Ms. Starr relies on the Indian Non-Intercourse Act as the basis for her request for declaratory and injunctive relief. However, as the court already discussed regarding her likelihood of success on the merits, Ms. Starr is not likely to succeed under the terms of the Act. By its terms, the prohibitions of the Act apply only to tribal lands, and individual Indians do not have standing to bring suit under the Act. San Xavier, 237 F.3d at 1152. Ms. Starr's complaint alleges that she is one-half Shawnee Indian and is currently applying to the Bureau of Land Management to change the status of the property into a Native American allotment. Even assuming these allegations are true, her complaint lacks any showing that she qualifies as an Indian tribe, is bringing suit on behalf of an Indian tribe, or that the property in question qualifies as "tribal land," and therefore Ms. Starr does not have standing under the Act upon which she bases her claim for relief. Going one step further and assuming that Ms. Starr's application for an allotment is granted, the Act "does not apply to allotted land, which is land once held in common, but now owned by individual Indians, and held in trust by the federal government." San Xavier, 237 F.3d at 1151. Therefore, it appears beyond doubt that Ms. Starr can prove no set of facts in support of her claim which would entitle her to relief under the Act, and defendants' motion to dismiss for failure to state a claim should be granted.
Defendants also move to dismiss Ms. Starr's complaint for failure to state a claim with regard to named defendant Sheriff Stiles. Motions to dismiss under Rule 12(b)(6) essentially test whether the plaintiff has pled a cognizable claim. Fed. R. Civ. P. 12(b)(6). Here, the caption of Ms. Starr's complaint names Sheriff Stiles, but the remainder of Ms. Starr's complaint is devoid of any allegations of fact concerning Sheriff Stiles, either directly or indirectly. Therefore, Ms. Starr's complaint against Sheriff Stiles is dismissed for failure to state a claim.
2. Motion to Dismiss under 12(b)(1) - Lack of Jurisdiction
Defendants also move to dismiss Ms. Starr's complaint on the grounds that she failed to allege the basis for this court's subject matter jurisdiction. Fed. R. Civ. P. 12(b)(1). In other words, defendants contend that Ms. Starr has not adequately shown a legal basis on which this court can hear her motion. Federal courts are presumptively without jurisdiction over civil actions, like the action here, and the burden of establishing that the court has jurisdiction rests on the party bringing the complaint, Ms. Starr. Kokkonen v. Guardian Life Ins. Co. of Am., 511 U.S. 375, 377 (1994). Ms. Starr's complaint claims entitlement to relief under a federal statute, 25 U.S.C. § 177. Defendants note that this statute does not explicitly allow for injunctive or declaratory relief. However, in light of my decision granting defendants' motion to dismiss for failure to state a claim, I find it is unnecessary to analyze whether Ms. Starr's reliance on a federal statute is sufficient to bring this action within the court's subject matter jurisdiction over cases or controversies "arising under" federal law. 28 U.S.C. § 1331. In that regard, it is also unnecessary for me to discuss defendants' motion to dismiss concerning the OTCA.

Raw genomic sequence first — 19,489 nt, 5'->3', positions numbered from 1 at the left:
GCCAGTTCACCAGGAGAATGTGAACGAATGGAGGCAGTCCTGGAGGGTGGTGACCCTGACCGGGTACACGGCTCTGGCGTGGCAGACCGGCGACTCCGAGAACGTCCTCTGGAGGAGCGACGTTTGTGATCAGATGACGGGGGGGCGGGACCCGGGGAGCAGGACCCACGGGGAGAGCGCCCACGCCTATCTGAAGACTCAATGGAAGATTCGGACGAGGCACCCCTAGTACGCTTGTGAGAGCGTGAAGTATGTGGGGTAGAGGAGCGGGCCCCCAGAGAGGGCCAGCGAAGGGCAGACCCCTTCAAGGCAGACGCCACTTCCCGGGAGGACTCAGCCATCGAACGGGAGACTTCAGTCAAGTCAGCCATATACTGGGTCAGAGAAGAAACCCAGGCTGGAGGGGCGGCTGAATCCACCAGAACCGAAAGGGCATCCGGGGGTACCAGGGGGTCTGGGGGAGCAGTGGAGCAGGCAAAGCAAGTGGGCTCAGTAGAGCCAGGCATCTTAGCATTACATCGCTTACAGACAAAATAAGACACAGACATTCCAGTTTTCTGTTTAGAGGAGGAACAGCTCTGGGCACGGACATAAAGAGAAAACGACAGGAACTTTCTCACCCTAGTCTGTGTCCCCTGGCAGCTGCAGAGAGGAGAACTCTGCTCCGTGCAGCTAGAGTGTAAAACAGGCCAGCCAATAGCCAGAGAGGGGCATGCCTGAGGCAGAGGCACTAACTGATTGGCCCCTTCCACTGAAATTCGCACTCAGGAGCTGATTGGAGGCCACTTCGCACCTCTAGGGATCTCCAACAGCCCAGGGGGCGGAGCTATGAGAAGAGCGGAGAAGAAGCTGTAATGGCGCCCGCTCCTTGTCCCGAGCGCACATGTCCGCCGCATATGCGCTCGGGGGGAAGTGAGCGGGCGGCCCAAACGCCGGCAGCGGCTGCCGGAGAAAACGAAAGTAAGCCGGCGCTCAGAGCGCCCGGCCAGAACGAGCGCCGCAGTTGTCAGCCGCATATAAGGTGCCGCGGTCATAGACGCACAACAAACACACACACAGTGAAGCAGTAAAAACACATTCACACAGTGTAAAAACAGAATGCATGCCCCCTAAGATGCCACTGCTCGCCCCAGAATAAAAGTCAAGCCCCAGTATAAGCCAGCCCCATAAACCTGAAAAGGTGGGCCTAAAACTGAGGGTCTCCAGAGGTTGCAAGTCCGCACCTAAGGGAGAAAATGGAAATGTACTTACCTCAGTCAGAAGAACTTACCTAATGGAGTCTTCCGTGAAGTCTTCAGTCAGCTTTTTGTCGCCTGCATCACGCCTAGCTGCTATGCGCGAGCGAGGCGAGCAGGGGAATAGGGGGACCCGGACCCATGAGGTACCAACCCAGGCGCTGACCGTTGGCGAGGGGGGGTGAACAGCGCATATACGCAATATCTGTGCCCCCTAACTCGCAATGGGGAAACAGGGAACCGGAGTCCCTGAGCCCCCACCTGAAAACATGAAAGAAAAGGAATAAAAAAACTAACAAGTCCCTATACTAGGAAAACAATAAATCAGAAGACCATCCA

For the aforementioned reasons, Ms. Starr's Motion (#3) for a Preliminary Injunction is DENIED, and defendants' Motion (#6) to Dismiss is GRANTED. Together, these rulings compel me to DENY AS MOOT Ms. Starr's Motion (#12) to Continue and defendants' Motion (#17) for Extension of Time for Rule 16(b) Conference.
IT IS SO ORDERED.
MICHAEL W. MOSMAN United States District Court Judge
1. Before reaching Ms. Starr's motion for a preliminary injunction, defendants make a threshold argument that Ms. Starr lacks standing under the Act. I address the issue of Ms. Starr's standing in the analysis of defendants' motion (#6) to dismiss.